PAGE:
Shanghai — Solvay Engineering Plastics is beefing up its testing operations in China to better support its Asian clients.
Currently Asian clients send parts to be tested at Solvay's testing lab in Lyon, France, which causes a delay in the testing for 25 percent of the products. In order to address that, Solvay plans to launch an application performance testing center in Shanghai, the first outside of Europe, by the end of the year. Solvay Engineering Plastics General Manager Peter Browning estimates that the testing turnaround time will be improved by 20 to 50 percent.
The new lab also will bridge the language gap that currently exists between European lab technicians and Asian customers.
“Now what we'll be doing is having a local parts-testing facility with a local team that will be able to work with our local customers in their own language. It makes it much easier to understand,” Browning said.
“Over time what we've seen is the demand on [our] laboratory grows very rapidly with the compound growth rates of 25-30 percent each year. Over the last five years we've seen a lot of that work coming from Asia, particularly China. The logical next step was to set up a satellite lab with a number of capabilities that we have in Europe, duplicating our capacity and increasing our capacity worldwide, but doing it in two separate places.”
Solvay currently has an R&D center in Shanghai with a few hundred employees. “We're using existing infrastructure and just dramatically increasing our presence and our ability to serve our customers here.”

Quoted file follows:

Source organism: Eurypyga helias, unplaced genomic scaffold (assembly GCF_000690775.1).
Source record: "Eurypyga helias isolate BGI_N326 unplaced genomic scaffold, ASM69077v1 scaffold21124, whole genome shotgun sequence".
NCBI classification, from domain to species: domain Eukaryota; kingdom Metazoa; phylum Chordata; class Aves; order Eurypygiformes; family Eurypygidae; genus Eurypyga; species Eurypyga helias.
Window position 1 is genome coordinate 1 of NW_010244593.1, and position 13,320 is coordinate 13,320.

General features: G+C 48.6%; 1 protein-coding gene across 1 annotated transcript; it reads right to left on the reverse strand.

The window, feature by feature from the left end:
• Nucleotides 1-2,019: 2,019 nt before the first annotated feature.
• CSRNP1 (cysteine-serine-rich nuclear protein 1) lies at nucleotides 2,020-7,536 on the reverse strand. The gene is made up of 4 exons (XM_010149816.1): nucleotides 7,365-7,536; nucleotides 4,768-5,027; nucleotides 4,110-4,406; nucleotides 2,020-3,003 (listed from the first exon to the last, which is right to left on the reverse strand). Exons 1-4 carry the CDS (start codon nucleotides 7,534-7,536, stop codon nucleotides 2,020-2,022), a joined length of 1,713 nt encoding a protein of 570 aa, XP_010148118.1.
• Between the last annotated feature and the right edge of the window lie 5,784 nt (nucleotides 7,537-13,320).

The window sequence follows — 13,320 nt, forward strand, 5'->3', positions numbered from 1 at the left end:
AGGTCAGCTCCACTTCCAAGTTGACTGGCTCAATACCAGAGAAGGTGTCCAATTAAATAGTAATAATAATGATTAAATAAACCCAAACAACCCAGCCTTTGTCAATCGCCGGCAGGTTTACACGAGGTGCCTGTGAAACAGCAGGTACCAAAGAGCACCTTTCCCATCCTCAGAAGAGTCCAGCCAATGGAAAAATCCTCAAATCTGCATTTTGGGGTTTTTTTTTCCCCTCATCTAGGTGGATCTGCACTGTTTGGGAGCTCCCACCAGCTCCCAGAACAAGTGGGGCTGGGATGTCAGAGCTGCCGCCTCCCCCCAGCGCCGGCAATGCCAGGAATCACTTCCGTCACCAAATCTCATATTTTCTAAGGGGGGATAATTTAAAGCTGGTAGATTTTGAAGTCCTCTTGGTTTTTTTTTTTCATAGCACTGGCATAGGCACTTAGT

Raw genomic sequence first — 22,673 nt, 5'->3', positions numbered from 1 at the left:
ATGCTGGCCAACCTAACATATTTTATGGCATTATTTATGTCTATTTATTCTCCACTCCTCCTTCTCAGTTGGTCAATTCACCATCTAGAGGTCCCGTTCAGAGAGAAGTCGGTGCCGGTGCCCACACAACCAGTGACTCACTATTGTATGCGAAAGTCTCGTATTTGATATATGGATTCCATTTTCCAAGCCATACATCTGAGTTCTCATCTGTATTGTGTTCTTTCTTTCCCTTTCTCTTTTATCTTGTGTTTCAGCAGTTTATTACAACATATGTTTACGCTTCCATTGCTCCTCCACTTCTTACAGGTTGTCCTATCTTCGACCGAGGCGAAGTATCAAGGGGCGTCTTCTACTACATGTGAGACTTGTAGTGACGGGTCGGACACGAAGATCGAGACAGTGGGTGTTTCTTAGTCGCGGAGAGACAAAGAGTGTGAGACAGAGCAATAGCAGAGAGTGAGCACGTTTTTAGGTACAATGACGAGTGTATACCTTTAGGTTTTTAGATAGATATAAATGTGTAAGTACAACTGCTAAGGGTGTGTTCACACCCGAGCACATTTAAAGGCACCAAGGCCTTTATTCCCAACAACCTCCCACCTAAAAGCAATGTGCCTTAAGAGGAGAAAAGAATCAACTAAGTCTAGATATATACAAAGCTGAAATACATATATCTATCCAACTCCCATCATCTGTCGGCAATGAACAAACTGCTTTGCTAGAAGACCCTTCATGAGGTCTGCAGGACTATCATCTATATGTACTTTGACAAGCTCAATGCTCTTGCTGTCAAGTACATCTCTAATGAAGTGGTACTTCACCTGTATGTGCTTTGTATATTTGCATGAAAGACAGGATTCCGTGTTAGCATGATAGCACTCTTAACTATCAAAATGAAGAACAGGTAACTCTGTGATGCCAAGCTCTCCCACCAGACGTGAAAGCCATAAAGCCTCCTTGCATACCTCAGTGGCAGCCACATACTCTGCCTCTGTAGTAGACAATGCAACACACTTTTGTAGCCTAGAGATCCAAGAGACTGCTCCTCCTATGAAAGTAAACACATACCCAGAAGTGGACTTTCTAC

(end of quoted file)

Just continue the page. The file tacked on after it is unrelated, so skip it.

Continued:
The decision to make the testing lab in Shanghai was a relatively straightforward one, Browning said. “My commercial director told me that one of the key barriers for him to grow his business was that parts testing was taking too long. I said that's a reasonable business case. They came back to us in March with a recommendation. We gave them the money in 24 hours.”
Key end markets
“There is a strong focus on automotive,” Browning said, although there are a lot of metal-replacement applications in the consumer goods sector as well. “80 percent of our testing is from the automotive industry.”
Once the metal-replacement testing is established, he said, “The second step will be around thermal management, heating and cooling and then we'll move on to electrical protection, which is more outside of the automotive market. We already have in Shanghai a world-class facility for UL certification [for flame retardancy].”
Browning noted one of the key challenges for Solvay is managing capacity. “The one region in the world where I don't want to run out of capacity is here in Asia. I want to make sure we always have more capacity then the markets need. The markets [here] are much less predictable. We tend to go from feast to famine to feast. Last year, in the third quarter, everybody in China decided there was too much inventory in the value chain and they stopped buying and then in Q4 everybody started buying again. We have a responsibility to make sure we're ahead of that. That's how we can generate really interesting growth.”
Solvay is not feeling the effects of China's “new normal,” according to Browning. “It represents an opportunity. The average wealth level is much higher, the average level of sophistication is much higher, the average willingness to pay for the services I provide is higher. Where Solvay serves is in high-end auto, smart devices, high-end electrical systems, and I think the opportunities to grow through innovation are as strong here as they were last year or five years ago. That's really where we're targeting as a company. When we stop innovating we stop creating value.”
Browning hinted at a future investment for Solvay. He said the company is looking at opening a new manufacturing facility in a different part of the world, but he would not elaborate with any details.